Birchbox — which has toyed with retail concepts over its nine-year trajectory — may have found one that sticks.
Katia Beauchamp, Birchbox cofounder and chief executive officer, said that the company is planning to expand further with Walgreens in November.
“We are launching 500 stores with small expressions in November of this year,” Beauchamp told the crowd at the WWD Digital Forum. So far, Birchbox has been opening up shop-in-shops with Walgreens, which have been “meaningfully changing beauty sales” in the Walgreens doors they are in, Beauchamp said.
Birchbox also just gave employees in 3,000 Walgreens stores the ability to subscribe people to Birchbox, Beauchamp said. “The next thing we’re testing is how can we leverage humans to remove the friction for the casual consumer,” she said.
The idea, she noted, is to think about what “nirvana” looks like for the shopper, and then try to create that.
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For Birchbox, that means targeting a different consumer than most in the beauty industry, who often target beauty enthusiasts over those who are less deeply engrained in the category.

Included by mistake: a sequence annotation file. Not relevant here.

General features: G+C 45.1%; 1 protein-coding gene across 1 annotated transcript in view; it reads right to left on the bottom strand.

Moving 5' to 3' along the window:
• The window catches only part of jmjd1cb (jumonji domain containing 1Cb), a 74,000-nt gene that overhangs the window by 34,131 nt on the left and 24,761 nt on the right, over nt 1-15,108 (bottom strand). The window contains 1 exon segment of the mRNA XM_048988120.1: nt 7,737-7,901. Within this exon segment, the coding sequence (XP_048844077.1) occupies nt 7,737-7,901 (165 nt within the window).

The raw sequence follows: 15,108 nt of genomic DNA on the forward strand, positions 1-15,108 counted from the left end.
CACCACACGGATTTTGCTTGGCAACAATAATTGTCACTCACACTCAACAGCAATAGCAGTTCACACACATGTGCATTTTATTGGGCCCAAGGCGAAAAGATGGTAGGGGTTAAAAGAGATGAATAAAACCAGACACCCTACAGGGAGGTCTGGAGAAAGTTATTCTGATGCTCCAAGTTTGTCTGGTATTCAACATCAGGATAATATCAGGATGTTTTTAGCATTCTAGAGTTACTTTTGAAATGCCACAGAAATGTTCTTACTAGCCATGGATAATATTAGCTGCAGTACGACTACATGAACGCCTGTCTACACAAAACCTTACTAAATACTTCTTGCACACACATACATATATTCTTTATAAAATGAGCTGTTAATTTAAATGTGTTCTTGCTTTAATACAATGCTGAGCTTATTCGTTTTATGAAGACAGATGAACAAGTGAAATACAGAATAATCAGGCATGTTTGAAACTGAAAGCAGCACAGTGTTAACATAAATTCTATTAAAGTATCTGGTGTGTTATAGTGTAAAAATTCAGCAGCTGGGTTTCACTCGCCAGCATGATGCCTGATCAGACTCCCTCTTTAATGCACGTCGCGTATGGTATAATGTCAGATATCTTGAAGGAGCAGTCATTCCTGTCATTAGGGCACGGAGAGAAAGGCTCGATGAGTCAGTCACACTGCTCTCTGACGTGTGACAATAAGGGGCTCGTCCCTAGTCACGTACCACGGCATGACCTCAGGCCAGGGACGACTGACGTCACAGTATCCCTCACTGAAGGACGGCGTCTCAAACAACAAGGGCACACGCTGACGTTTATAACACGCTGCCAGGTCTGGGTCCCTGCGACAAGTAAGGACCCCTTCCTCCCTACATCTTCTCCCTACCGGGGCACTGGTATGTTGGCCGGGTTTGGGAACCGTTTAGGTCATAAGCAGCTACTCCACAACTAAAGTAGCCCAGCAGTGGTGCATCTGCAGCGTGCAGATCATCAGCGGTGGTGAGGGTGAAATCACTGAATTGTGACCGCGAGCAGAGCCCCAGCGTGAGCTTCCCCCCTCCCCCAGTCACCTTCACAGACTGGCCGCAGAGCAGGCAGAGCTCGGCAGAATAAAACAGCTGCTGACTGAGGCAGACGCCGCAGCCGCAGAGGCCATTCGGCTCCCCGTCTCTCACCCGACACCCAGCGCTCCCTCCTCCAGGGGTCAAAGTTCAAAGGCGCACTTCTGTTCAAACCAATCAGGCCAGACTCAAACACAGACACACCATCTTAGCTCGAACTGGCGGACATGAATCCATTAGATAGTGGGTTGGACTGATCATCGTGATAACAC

They call that customer “Caj” — meaning “casual” — Beauchamp said. Really, she noted, the beauty enthusiast category is a small part of the overall industry. “Ultimately, we are playing in a discretionary space,” she said. “You do not need beauty to survive.”
“This consumer spends a lot less individually than a consumer who is really engaged, really passionate,” Beauchamp said. “Our hypothesis about the spending less wasn’t the ability to spend less, it was that if you don’t design a user experience for a customer who doesn’t feel that passion for beauty, naturally, they would spend less.”
“If you walk into a store with 40,000 [stockkeeping units] on the floor and someone says, ‘may I help you?’ I mean, that’s a ridiculous question for many of us. We can put five or six products in front of you and say, ‘do you like any of these, yes or no?’ ‘Do you like it enough to purchase it, yes or no?'” Beauchamp said.
For skeptical casual consumers, who may not know why they would need a certain beauty product, this strategy can help encourage spending, she noted.
Before Birchbox launched with Walgreens, the company had experimented with pop-ups and its own store — and one of the key learnings was the importance of human connections. “Once we are offline and a customer can be there with us, the lifetime value increases three times from just the digital relationship we have with customers,” Beauchamp said.
Really, it was the sales staff in the store that made all the difference, especially in terms of helping less knowledgable beauty consumers. “Ultimately, the humans changed everything,” Beauchamp said.
Birchbox has worked to translate that knowledge about staffing into its Walgreens-based locations.
“They have so much experience in scaling retail experiences, they have 8,000 doors…they have 100 percent conversion. People walk into these stores with the intent to buy,” Beauchamp said.